AbstractRATIONALE AND OBJECTIVES
Contrast-enhanced computed tomography (CT) images of canine renal cortex were analyzed to determine if the heterogeneous pixel intensity patterns met the requirements for fractal analysis and if the heterogeneity could be quantified by a fractal dimension, Df.METHODS
Contrast-enhanced CT images were obtained after injection of iodipamide ethyl ester (IDE), a vascular marker, or iohexol, a freely filtered interstitial marker, into the catheterized renal artery of an anesthetized dog. Images were mounted on a graphics workstation for analysis. A computer program was written to determine the fractal dimension of the pixel-intensity pattern within selected regions.RESULTS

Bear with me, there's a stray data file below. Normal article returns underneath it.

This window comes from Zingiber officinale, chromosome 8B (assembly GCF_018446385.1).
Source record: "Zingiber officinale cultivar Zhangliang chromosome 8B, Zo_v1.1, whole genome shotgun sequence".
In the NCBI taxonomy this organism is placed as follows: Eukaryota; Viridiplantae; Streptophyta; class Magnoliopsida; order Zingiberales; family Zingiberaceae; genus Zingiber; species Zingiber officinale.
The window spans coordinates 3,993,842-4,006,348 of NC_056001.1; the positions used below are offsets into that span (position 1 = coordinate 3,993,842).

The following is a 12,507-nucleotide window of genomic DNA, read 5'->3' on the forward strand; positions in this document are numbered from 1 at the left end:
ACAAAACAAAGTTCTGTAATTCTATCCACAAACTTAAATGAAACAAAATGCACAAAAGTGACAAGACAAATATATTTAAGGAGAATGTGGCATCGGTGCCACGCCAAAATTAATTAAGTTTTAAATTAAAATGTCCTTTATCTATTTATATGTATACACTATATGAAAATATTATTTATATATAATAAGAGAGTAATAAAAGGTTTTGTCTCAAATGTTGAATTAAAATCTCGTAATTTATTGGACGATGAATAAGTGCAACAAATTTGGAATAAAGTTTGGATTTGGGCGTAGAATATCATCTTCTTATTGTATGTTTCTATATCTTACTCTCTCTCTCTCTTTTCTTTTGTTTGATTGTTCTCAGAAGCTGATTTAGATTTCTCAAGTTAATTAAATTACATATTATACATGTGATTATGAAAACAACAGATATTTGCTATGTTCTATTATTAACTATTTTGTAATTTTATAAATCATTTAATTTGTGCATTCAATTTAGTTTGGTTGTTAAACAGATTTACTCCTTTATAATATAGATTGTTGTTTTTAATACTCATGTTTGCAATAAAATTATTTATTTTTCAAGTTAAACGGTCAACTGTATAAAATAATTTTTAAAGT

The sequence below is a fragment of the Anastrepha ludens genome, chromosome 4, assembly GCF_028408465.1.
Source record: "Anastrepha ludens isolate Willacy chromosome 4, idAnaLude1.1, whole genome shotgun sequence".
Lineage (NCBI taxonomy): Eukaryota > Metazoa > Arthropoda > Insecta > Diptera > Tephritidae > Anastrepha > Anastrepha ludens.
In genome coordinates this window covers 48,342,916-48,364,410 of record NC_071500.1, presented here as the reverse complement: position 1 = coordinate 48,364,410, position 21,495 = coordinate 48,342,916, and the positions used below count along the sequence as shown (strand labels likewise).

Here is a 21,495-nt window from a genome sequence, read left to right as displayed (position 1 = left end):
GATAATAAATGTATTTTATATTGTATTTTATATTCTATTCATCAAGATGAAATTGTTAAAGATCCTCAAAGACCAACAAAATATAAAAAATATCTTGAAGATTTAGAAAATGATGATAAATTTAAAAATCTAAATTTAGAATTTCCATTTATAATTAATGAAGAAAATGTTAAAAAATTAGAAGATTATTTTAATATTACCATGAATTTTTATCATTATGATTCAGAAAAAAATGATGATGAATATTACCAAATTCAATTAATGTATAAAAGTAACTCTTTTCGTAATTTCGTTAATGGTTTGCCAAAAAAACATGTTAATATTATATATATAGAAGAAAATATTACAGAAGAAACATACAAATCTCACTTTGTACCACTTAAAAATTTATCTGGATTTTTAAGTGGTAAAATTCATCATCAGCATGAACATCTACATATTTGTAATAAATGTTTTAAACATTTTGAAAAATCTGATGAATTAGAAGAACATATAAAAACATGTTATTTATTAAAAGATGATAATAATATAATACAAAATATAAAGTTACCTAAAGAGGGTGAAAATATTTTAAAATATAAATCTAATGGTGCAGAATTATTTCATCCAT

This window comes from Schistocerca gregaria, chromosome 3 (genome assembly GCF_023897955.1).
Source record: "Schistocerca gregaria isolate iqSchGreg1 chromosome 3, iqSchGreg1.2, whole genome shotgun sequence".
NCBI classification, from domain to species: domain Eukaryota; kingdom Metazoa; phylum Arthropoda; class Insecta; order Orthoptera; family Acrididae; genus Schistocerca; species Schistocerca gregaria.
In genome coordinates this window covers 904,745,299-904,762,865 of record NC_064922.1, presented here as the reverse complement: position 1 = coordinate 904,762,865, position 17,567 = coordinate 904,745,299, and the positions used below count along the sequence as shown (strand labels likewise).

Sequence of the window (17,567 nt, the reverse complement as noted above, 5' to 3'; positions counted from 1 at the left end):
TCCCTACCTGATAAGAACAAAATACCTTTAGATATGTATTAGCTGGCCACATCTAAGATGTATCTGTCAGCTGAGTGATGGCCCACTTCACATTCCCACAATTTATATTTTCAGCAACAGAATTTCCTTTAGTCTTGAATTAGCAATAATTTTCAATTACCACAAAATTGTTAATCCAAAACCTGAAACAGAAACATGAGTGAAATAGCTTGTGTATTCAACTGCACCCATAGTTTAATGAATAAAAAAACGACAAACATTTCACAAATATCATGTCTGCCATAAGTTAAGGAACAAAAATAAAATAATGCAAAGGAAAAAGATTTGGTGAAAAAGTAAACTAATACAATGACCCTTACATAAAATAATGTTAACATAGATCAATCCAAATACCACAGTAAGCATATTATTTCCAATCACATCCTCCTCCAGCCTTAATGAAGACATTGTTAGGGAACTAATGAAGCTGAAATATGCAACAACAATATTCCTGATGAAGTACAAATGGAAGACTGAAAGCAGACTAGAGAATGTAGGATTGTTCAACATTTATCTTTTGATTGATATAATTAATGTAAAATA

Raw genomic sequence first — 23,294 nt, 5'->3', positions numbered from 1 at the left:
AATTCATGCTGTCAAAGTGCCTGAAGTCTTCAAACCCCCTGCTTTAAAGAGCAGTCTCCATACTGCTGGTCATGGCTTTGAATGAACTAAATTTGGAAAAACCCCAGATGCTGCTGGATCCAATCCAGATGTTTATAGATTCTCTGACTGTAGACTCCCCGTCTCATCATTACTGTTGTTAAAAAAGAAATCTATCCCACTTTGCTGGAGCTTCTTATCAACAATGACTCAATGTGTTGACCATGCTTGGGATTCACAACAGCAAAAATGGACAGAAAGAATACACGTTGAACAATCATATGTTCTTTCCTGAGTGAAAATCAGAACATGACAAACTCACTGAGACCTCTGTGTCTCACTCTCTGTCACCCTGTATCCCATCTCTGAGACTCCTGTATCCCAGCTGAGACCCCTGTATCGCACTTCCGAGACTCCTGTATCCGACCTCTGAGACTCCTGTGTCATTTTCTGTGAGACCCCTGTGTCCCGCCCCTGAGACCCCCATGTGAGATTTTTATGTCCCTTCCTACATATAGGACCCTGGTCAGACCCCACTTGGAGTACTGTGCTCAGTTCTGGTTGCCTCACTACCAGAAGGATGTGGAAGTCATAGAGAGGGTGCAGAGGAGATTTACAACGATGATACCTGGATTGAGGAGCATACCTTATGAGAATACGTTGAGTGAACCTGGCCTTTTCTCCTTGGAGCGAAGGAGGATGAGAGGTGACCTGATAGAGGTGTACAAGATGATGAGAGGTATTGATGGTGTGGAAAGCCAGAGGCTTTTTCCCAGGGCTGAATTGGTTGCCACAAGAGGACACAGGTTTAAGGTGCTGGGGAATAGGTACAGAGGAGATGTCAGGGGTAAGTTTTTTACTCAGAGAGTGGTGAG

All regions of renal cortex examined met the requirements for fractal analysis. Three seconds after injection of IDE, the mean fractal dimension decreased significantly from 1.21 ± 0.05 to 1.12 ± 0.06 (P < .05). Although the mean fractal dimensions were not significantly different, the variation in the fractal dimension around the renal cortex was significantly different with IDE as compared with iohexol at 3 seconds (P < .05). Differences in the change in fractal dimension over time were also observed with IDE as compared with iohexol.CONCLUSIONS
Fractal dimension measurement provides a new means to examine the in-vivo organization of renal vascular perfusion by quantifying pixel heterogeneity in contrast-enhanced CT. This may prove useful in understanding and quantifying the pathophysiologic changes in renal disease.